Special program for immigrant students?

I found this article interesting and thought I’d share with you guys. I’m really interested in what you would think of this. Do you agree with the idea of putting ESL students into a different track?

[i]Best way to teach English skills argued

By Laurel Rosenhall – Bee Staff Writer
Published 12:01 am PDT Saturday, July 15, 2006

A high-decibel debate among education officials,politicians and advocates of bilingual schooling thatled to the recent yanking of funds from the stateBoard of Education boils down to one difficultquestion:How should California teach roughly a quarter of thestate’s public school population – students who arenot native English speakers – how to read and write?The persistent issue moved into the spotlight lastweek when former governors Gray Davis and Pete Wilsonurged Gov. Arnold Schwarzenegger to resist bilingualactivists and stick with California’s current approachto teaching English learners how to read and write.There is no argument that a solid grounding in thoseskills is essential to success; they open the gate toalmost everything else students will learn. And bothsides agree that students must learn to read and writein English, as mandated by Proposition 227 in 1998.But even in English-only public schools, there’scontroversy over how best to reach students who aretypically among the poorest-performing in the state.One side insists students new to English should learnto read and write in a way that’s geared towardnon-native English speakers. They’ve yet to developspecifics, but advocates say the approach wouldincorporate more pictures, written passages withsimple syntax, common vocabulary and less academicEnglish.The other side demands all children learn to read andwrite the same way, whether English is native to them or they’re just learning the language.They argue that reading and writing lessons geared forEnglish learners would amount to state-sanctionedsegregation.“Why would we then give them something different from,less than, what native English speakers get? It’s anequity issue,” said Dale Webster, a policy consultantwith the state Board of Education.He helped develop an approach the Board of Educationapproved in April that calls for first- throughfifth-graders to learn reading and writing the sameway during 2 to 2? 1/2 hours a day. The programincludes an extra 30 minutes of instruction, tailoredto non-native speakers, to learn English.But advocates of an approach rejected by the Board ofEducation say non-native speakers should be taughtEnglish while taking lessons on reading and writing.They say dividing the English-learning time from othercourses doesn’t make sense and takes too much time.Under the method approved by the Board of Education,said Maria Quezada, executive director of theCalifornia Association for Bilingual Education,students new to English must sit through a two-hourreading lesson they don’t understand before they get a30-minute lesson that’s comprehensible.“Why are we using an English-language arts programthat’s made for English speakers, not Englishlearners?” she asked.The approach bilingual advocates prefer – known asOption VI – was supported by the Legislature’s Latinocaucus and the Association of California SchoolAdministrators, which represents principals andsuperintendents.The approach would be used only in classroomsdominated by immigrant children. And it would be achoice for districts, not a requirement. There is noneed to worry that the approach would segregateschools, advocates say.“This segregation business – that’s baloney,” saidAssemblywoman Jackie Goldberg, D-Los Angeles. "Theonly districts that would buy these materials are theones that are overwhelmingly English learners."But creating equality among schools was the wholepoint behind academic standards in the 1990s, saidMarion Joseph, a former Board of Education member. Shewas on the board when it approved standards meant toraise achievement and expectations.“The commitment that those standards would be forevery child, that’s the No. 1 piece,” Joseph said."That’s a commitment that had never been made before,and taking that very seriously and making sure it’snot just hypocrisy took a lot of thought andresearch."In her eyes, a reading and writing curriculum that’sdifferent in an immigrant community than it is in anaffluent white community defeats the whole point ofstandards.Others say the state can uphold the same standards forall children but permit them to reach those standardsalong different paths.As an example, they point to an elementary school bookthat tells the story of a friendship between twogirls, Chrysanthemum and Delphinium.“For a second-language learner, those names are almostimpossible to say and the fact that their names areflowers is completely lost on the kids,” said ShellySpiegel-Coleman of the Los Angeles County Office ofEducation.She would prefer a book that tells the friendshipstory whose characters have easier names.Webster, of the Board of Education, said it’simportant to expose children to academic English andsophisticated vocabulary from an early age to preparethem for the upper grades when they are expected tounderstand history and science texts.The fight now turns to the Legislature and Gov. ArnoldSchwarzenegger. Senate Bill 1769 by Sen. MarthaEscutia, D-Whittier, would require the Board ofEducation to develop an approach to teaching readingand writing that incorporates English instruction fornon-native speakers.The bill would restore funding to the state Board ofEducation. Democrats said they pulled the funding fromthe state budget in retaliation for the board’srejection of the proposed English learner curriculum.A Schwarzenegger spokeswoman said he had not yet takena position on the bill.[/i]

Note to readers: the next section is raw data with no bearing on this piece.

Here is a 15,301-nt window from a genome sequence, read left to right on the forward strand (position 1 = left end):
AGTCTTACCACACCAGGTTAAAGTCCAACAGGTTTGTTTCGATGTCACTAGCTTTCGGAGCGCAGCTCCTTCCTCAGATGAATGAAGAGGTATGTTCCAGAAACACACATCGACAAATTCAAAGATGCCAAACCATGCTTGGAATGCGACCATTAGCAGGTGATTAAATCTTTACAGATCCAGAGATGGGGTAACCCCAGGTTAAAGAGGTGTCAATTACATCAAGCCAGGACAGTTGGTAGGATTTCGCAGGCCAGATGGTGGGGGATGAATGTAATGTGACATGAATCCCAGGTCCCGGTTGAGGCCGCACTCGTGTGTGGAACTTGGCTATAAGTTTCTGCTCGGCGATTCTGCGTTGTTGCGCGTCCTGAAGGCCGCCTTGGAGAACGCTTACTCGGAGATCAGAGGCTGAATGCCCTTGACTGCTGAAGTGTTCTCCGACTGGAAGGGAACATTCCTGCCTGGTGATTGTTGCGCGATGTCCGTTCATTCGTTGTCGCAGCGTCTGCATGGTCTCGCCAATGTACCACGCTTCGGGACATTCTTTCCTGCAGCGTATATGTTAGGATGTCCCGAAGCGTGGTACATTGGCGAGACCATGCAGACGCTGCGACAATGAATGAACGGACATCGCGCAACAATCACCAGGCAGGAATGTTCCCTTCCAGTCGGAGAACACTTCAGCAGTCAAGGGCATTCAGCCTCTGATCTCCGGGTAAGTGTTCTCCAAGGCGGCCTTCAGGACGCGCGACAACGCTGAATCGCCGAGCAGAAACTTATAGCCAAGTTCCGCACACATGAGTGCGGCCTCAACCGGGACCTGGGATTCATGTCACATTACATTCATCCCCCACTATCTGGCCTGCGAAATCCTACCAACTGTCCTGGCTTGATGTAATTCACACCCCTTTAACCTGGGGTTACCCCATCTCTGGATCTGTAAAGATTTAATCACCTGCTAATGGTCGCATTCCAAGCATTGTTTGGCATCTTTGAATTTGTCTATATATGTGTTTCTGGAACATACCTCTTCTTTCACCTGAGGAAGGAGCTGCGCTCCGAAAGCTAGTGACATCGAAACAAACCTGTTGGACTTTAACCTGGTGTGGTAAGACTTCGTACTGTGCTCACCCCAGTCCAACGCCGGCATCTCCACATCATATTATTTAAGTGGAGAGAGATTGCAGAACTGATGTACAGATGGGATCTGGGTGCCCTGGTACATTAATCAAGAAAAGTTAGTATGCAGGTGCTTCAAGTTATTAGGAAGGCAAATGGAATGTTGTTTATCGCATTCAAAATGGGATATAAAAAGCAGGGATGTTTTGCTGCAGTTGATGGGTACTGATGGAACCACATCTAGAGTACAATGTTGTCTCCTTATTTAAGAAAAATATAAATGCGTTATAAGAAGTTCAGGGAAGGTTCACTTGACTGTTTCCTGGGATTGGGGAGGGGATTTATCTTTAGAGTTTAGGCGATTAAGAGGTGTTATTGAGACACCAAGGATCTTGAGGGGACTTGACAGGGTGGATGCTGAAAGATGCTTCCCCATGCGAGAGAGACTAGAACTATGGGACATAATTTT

Many immigrant parents in the US don’t want their kids put into a different track. They say that bilingual education teaches their children to be “illiterate in two languages”.